This is our pharmacy here, which has to be locked up. The drugs always expire, because we never use them. And to replace those drugs, I would say, a month, we spend about $1,100, throwing out expired medications and replacing them.
Another thing you’ll see here that you don’t see in the clinics are the linen buckets that we have here. We have to—we have to have a linen company come out. We can’t use disposables. So, usually, in a clinic, because it’s such a quick procedure, she undresses from the waist down, and that’s all. Here, she has to get completely undressed and into a hospital gown before she can go into the OR.
And this is our operating room. And the question we hear from patients all the time is "Are you going to cut me? Am I being cut?" Because that’s what an operation is, you know? We hear that more times than not, unfortunately. This is the same exact building and the same exact setup that you would bring someone who’s having open-heart surgery. No different. No different. Same exact setup.
AMY GOODMAN: Viewers can stream the film online for free for a limited time at PBS.org/independentlens/watch-video. And then, in this clip in Trapped, Marva Sadler of Whole Woman’s Health talks about having to turn away a patient seeking an abortion.
MARVA SADLER: In order to see her, I need to put her to sleep. And in order to do that, I need a nurse anesthetist. And because of this crazy law, it is impossible to find people to work for us. She’s 13 years old, and she is a victim of rape, and she drove four hours from McAllen to San Antonio. And we had to turn her away, and there was nothing I could do to save her. And so, now, if she has a procedure—and that "if" is huge—she’ll have to go all the way to New Mexico and pay $5,000 and get there and spend three days. It will never happen. We know it won’t.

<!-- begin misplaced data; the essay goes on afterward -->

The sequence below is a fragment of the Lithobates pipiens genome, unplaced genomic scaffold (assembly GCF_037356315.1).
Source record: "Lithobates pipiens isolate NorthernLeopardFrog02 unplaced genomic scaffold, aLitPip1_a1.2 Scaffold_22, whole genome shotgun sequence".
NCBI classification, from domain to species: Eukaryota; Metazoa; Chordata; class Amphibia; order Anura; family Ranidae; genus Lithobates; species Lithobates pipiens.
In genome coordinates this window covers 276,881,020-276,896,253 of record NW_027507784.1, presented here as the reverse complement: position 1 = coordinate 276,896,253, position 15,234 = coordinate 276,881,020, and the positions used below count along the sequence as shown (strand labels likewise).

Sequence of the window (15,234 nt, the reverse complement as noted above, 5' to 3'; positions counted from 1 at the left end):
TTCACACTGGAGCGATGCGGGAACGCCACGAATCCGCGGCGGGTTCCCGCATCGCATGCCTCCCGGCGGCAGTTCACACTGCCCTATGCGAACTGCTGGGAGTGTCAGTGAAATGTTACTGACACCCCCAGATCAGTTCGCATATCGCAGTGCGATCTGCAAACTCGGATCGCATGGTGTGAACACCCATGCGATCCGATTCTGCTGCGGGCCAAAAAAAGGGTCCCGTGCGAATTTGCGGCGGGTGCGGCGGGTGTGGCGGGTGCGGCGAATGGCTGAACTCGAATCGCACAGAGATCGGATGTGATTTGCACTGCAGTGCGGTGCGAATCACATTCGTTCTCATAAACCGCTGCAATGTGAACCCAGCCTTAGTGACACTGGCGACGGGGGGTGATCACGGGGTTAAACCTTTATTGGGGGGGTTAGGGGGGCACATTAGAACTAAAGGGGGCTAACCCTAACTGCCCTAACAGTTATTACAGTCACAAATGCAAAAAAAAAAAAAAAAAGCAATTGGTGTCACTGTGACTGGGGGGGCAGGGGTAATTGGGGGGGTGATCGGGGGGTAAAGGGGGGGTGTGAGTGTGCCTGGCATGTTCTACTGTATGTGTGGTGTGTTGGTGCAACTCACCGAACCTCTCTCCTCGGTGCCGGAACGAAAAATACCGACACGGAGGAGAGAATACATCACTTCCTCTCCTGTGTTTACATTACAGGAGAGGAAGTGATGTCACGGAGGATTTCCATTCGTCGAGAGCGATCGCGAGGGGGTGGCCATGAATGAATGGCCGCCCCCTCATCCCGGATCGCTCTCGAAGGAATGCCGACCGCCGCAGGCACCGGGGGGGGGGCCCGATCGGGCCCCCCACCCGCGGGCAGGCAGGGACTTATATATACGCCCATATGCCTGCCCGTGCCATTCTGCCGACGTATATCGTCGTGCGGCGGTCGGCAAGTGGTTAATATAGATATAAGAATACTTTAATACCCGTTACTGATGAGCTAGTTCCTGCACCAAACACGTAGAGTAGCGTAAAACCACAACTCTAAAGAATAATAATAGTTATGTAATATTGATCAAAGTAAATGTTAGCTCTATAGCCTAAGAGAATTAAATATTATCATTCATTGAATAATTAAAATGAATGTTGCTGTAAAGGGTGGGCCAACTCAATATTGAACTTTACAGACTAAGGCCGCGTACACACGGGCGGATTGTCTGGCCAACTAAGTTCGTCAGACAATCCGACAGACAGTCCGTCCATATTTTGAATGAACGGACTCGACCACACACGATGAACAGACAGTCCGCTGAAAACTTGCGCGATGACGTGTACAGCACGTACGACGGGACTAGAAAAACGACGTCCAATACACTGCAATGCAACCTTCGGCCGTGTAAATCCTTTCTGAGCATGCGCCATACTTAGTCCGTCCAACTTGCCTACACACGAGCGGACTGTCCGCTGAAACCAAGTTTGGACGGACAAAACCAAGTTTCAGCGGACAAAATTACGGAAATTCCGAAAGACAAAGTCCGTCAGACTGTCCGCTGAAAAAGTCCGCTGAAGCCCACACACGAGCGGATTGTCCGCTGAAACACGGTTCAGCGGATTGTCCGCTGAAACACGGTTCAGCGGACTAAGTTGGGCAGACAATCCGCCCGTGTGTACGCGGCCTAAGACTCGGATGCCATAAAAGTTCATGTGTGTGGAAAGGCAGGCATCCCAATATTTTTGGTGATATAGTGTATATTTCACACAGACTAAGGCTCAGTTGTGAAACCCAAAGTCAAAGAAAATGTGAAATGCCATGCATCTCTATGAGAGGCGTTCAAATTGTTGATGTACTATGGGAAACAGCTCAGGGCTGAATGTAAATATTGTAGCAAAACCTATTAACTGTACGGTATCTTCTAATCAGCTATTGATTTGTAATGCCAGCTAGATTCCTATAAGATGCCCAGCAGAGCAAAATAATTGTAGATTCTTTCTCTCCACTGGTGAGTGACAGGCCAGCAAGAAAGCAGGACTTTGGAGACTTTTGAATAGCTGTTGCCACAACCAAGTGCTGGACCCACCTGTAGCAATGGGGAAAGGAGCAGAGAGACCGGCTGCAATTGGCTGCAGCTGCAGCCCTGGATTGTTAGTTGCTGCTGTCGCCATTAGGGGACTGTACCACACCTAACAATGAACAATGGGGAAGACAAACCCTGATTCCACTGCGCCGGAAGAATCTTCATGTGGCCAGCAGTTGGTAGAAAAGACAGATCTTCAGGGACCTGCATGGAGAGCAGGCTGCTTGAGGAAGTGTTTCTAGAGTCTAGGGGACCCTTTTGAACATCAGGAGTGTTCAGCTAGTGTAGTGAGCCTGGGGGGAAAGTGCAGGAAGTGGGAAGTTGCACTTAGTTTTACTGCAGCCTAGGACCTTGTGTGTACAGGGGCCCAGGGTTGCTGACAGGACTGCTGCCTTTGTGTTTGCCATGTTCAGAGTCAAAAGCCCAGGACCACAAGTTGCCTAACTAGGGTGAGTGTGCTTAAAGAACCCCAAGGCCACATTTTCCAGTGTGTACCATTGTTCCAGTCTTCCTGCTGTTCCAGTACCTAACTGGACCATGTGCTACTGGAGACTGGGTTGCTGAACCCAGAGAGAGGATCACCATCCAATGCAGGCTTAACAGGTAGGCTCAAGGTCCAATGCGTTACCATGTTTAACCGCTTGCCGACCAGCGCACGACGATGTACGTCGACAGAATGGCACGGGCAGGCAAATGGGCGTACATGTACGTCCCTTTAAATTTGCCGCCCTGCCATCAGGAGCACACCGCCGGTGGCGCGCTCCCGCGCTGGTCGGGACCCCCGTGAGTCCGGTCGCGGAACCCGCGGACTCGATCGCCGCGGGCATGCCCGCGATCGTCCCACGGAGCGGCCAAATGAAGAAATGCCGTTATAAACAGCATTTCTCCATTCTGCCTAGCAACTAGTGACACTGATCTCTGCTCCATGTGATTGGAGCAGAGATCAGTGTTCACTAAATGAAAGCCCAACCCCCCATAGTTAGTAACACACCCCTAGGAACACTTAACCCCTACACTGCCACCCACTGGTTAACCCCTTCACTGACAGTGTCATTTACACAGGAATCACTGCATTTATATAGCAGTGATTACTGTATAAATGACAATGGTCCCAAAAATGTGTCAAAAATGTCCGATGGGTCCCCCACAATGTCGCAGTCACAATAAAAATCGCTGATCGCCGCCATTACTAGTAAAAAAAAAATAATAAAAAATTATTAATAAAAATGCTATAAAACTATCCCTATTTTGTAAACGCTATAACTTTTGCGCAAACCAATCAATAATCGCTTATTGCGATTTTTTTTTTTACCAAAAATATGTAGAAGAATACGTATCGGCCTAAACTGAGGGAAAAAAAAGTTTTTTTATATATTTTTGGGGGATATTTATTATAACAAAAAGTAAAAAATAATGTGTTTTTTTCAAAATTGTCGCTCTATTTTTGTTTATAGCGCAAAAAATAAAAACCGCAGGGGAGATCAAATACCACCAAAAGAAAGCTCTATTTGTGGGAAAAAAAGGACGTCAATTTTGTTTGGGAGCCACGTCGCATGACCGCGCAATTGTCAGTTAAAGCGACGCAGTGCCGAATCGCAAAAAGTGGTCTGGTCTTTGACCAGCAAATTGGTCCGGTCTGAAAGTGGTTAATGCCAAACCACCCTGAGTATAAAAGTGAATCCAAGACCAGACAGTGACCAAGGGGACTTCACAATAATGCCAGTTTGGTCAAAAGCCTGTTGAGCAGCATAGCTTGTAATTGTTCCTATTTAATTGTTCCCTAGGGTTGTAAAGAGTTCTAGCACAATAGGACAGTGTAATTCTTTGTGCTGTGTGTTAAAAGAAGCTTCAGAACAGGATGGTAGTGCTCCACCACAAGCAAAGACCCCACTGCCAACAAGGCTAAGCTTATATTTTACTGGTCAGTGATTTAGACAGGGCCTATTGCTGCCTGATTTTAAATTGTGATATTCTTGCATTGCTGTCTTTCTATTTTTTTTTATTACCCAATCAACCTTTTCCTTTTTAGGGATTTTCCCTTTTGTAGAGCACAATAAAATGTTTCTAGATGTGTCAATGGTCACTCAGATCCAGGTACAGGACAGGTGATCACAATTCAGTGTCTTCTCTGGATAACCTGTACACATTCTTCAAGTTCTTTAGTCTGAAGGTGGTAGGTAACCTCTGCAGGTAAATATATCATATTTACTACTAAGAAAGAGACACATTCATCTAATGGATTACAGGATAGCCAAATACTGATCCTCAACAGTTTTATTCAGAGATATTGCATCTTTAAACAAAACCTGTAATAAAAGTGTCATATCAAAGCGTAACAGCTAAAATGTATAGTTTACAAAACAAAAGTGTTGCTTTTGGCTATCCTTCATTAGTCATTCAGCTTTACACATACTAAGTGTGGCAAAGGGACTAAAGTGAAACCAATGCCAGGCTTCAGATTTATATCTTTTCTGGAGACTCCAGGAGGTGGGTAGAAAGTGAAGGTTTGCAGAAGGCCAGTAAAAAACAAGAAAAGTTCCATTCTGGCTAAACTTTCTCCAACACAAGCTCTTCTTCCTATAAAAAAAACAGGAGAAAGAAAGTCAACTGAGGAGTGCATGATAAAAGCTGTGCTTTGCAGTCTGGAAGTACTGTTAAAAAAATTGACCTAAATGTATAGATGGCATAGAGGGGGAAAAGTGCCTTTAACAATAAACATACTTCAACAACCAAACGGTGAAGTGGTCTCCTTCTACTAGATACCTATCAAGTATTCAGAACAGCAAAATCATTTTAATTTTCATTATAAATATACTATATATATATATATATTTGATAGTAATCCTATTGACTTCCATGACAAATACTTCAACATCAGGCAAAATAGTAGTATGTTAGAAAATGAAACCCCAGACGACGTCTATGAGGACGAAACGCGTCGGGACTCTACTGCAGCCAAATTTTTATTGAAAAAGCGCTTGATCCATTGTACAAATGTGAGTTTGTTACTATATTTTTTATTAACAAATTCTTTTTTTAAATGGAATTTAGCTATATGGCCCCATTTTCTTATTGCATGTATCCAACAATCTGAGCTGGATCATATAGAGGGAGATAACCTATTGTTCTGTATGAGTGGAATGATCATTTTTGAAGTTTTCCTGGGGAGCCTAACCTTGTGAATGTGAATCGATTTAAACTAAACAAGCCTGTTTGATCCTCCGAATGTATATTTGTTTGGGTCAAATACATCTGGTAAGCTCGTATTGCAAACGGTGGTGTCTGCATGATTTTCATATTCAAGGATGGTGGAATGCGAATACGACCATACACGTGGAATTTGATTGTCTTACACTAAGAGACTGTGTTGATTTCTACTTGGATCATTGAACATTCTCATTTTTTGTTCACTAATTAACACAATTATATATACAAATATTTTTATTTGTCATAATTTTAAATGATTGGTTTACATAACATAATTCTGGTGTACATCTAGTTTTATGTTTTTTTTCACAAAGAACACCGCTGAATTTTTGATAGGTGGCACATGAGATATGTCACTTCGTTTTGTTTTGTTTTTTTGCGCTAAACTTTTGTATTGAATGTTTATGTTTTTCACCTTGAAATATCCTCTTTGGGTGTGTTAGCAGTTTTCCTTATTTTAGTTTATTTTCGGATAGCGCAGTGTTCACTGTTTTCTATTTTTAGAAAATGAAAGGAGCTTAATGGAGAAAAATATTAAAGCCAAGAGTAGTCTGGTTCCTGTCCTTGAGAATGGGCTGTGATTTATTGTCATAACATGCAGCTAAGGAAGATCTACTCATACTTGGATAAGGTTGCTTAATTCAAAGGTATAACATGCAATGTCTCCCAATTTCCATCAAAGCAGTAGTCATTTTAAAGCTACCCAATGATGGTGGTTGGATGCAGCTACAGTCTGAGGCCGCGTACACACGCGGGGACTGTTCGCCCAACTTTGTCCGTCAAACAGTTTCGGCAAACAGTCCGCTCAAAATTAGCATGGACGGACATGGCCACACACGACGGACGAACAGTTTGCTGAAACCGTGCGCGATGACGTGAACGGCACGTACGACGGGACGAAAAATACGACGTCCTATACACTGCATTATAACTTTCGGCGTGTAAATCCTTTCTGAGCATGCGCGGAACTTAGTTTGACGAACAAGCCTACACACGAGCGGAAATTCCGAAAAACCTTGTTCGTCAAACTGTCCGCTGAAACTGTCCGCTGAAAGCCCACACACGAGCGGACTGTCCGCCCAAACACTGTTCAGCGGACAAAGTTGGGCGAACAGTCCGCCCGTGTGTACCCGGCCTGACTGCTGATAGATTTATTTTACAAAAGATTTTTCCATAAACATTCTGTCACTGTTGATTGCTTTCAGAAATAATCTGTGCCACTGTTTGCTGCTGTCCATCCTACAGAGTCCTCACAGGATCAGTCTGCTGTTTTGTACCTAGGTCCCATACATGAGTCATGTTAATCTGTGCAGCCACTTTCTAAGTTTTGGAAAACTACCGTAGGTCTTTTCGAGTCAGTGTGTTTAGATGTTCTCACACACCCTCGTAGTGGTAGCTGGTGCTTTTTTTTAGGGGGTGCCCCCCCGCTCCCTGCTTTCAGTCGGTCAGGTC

AMY GOODMAN: So, Amy Hagstrom Miller, that clip from Trapped, which premiered this year at Sundance and is now playing on PBS. This means all of that stops now, as a result of the Supreme Court, in Texas?
AMY HAGSTROM MILLER: So, I’m so proud of Marva. It was so delightful to talk to her yesterday. She was in Texas, and we had everybody on speakerphone from all of our clinic sites, and it was just a big celebration. What this means is that we are no longer forced to provide abortion care in the ambulatory surgical center environment only. We are allowed to resume care in clinics, where we can have the appropriate physical plant and the appropriate environment for the abortion services. And the things that Marva talked about—the onerous physical plant regulations, the extra medicines, the sort of, you know, complicated medical setup that doesn’t really apply to abortion care services—are no longer going to be required. We’ll be able to offer tea to our patients in the recovery room. We’ll be able to offer the ability for women to bring their loved ones into the procedure room with them and into the recovery room with them—kinds of things that we’re able to do in our clinic-based settings that were prohibited in the ambulatory surgical center environment.
AMY GOODMAN: So there were 40 abortion clinics in Texas before this began. Now the state is down to 20. You say that it’s going to take time. What do you expect? Do you expect that—how quickly do you expect there to be more clinics, overall, not only your own, Whole Woman’s Health?